ON THE STATUS OF HUMAN RIGHTS IN CHILE
of “on the spot” Observations in
NOTE OF THE COMMISSION TO THE
OF CHILE – AND ITS REPLY
The information gathered by the Commission in its first week of work
shows a general situation of disregard for basic human rights. It was for that
reason that on July 29, in an effort to ward off worse evils and acting in
accordance with the requests of a number of Ministers who asked that we should
immediately inform them of any serious irregularity that we found, we sent to
the Government of Chile the preliminary note transcribed below:
July 29, 1974
Dear Mr. Minister:
The Inter-American Commission on Human Rights has worked intensively,
since its arrival in Chile on July 22, to gather a wide variety of data on the
observance of human rights in the country.
Some of our findings of facts have merited sending notes to your
Government, and appropriate steps to that end are now under way.
It is our intent—and we must do so to comply with the norms governing
our duties—to issue, in due course, after completing the substantiation of the
files relating to this case, a report containing our conclusions thereon.
However, Mr. Minister, the verifications we have already made and our
duty to contribute, to the extent of our capabilities, to the broadest
protection for basic rights and freedoms causes us to suggest at this time that,
to achieve that high purpose—which is shared in by the Government of Chile,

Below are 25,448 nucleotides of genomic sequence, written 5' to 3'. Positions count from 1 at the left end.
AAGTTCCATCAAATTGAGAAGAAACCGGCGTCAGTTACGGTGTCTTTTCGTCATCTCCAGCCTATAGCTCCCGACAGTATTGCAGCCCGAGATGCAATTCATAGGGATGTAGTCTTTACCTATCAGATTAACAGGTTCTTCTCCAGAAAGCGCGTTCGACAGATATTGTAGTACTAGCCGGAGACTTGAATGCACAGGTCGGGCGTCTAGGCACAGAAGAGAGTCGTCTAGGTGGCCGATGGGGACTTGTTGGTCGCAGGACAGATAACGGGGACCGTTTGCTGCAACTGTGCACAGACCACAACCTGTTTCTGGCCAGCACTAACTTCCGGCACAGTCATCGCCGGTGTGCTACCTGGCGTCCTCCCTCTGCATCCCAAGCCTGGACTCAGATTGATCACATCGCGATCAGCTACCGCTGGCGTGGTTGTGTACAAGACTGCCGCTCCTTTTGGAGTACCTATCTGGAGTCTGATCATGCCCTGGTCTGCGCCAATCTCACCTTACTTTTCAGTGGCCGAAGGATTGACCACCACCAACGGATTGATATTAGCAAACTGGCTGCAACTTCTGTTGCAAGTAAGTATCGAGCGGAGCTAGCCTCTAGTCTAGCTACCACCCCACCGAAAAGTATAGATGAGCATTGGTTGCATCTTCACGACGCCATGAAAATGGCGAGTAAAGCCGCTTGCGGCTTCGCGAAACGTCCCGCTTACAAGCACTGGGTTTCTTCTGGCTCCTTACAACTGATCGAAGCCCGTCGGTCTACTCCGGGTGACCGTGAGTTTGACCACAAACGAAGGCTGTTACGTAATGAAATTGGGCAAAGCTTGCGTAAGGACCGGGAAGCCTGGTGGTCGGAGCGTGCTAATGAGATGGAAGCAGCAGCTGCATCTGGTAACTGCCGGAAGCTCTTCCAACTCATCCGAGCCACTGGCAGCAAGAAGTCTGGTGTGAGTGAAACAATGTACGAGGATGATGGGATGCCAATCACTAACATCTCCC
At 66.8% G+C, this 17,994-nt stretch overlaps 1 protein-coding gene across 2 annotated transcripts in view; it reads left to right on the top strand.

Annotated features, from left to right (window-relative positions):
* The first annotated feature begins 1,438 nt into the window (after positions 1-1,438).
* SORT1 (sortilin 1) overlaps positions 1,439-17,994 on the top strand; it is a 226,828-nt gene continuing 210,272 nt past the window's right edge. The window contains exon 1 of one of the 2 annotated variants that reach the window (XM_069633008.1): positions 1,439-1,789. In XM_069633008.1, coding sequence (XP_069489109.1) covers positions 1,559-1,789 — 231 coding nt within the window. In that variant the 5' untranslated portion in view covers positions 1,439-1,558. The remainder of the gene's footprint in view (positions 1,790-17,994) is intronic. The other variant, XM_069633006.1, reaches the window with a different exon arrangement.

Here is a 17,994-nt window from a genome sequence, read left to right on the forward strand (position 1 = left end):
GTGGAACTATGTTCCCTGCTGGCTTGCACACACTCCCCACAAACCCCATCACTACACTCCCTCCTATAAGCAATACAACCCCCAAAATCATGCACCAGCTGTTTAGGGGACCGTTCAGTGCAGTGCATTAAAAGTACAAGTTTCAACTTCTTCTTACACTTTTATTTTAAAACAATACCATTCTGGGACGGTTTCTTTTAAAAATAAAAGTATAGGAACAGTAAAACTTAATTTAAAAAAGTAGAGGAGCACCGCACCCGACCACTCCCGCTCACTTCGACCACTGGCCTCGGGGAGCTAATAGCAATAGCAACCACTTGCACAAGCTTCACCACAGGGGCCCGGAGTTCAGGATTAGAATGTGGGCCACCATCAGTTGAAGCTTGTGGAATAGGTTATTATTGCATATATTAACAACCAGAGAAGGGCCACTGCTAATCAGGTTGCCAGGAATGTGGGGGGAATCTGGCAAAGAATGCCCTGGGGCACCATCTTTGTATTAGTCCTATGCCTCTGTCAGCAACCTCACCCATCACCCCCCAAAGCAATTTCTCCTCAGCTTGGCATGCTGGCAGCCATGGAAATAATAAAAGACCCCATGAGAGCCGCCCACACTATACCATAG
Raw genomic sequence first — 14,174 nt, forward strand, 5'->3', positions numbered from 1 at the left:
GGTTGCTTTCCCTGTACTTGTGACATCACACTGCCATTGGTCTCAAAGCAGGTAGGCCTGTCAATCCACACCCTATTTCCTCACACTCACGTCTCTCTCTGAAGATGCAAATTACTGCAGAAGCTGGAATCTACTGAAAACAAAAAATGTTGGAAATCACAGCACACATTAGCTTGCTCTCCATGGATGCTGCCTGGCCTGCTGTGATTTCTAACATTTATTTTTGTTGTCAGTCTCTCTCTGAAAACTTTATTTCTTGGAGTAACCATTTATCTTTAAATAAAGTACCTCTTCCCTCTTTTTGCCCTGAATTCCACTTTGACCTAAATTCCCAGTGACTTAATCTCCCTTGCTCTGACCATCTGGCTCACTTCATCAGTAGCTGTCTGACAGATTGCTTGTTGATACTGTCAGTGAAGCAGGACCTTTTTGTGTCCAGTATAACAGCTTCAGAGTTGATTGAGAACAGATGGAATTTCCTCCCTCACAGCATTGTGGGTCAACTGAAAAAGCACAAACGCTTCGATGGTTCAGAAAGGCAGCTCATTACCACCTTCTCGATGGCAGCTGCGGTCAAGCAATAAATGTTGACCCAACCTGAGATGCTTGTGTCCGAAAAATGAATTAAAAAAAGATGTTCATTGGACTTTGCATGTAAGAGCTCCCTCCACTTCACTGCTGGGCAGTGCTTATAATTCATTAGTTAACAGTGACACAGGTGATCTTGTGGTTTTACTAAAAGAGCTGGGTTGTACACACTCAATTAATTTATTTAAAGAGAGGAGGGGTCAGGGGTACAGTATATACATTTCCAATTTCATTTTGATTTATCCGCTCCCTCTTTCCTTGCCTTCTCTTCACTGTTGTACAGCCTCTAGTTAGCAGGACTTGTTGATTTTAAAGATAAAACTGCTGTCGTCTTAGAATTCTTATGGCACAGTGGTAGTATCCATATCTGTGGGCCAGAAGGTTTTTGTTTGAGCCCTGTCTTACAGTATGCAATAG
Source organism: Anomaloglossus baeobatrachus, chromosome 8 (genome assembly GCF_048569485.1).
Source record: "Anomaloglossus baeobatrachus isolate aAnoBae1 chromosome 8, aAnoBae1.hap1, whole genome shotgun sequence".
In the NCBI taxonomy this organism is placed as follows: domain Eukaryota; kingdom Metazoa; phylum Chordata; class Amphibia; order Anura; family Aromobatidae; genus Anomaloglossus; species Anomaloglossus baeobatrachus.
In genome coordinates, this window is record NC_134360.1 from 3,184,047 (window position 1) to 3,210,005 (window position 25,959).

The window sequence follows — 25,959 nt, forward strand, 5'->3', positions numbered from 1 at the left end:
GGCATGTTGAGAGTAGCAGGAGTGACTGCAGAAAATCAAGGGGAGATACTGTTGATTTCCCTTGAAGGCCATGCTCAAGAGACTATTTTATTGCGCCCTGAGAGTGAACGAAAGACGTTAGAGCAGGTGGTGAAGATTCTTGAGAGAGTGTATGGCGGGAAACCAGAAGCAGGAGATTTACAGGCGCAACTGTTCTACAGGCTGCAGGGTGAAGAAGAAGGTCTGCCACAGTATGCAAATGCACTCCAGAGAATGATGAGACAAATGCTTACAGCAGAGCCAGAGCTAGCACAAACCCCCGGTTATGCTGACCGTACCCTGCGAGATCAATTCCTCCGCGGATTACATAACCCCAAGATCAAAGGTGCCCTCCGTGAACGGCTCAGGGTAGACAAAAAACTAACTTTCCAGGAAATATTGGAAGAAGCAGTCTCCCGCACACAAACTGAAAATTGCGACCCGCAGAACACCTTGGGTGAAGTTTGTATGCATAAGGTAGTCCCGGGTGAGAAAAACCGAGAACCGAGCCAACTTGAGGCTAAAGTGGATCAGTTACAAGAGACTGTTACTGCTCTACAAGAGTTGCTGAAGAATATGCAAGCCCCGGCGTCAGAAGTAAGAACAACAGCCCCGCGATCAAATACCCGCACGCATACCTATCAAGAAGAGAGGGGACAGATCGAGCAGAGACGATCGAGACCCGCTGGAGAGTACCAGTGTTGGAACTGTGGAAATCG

according to the statements that it has repeatedly made—the possibility be
studied of immediately taking steps to achieve the following objectives:
To make available the necessary
means in order that the families of the persons deprived of their liberty for
any reason will immediately be notified with respect to the causes and place of
detention, as well as any later transfer of the prisoners.
To modify the conditions of
detention of minors of both sexes who are now held in establishments created for
adults and who are subjected to the same conditions as adults.
To take every possible measure to
avoid the application of physical or psychological pressure to those detained
and to sanction severely those persons responsible for such acts.
To establish, in the exercise of
the constitutional powers that the Junta of Government has assumed in accordance
with the Decree-Laws Nos. 1 and 128, a reasonable time limit on deprivations of
liberty ordered in conformity with the provisions of Article 72, section 17 of
To take the necessary measures so
that the detentions or transfers ordered in application of Article 72, section
17 of the Constitution do not result, in and of themselves, in actual
punishment, such as unjustified or prolonged forced labor or solitary
To recognize fully the right of
the normal professional activities of lawyers, permitting them free
communication with those persons detained who need their assistance, regardless
of the conditions of detention.
To authorize the exit from the
country of those persons detained for reasons of security to whom no commission
of crime has been imputed, in the event that they wish to leave the territory of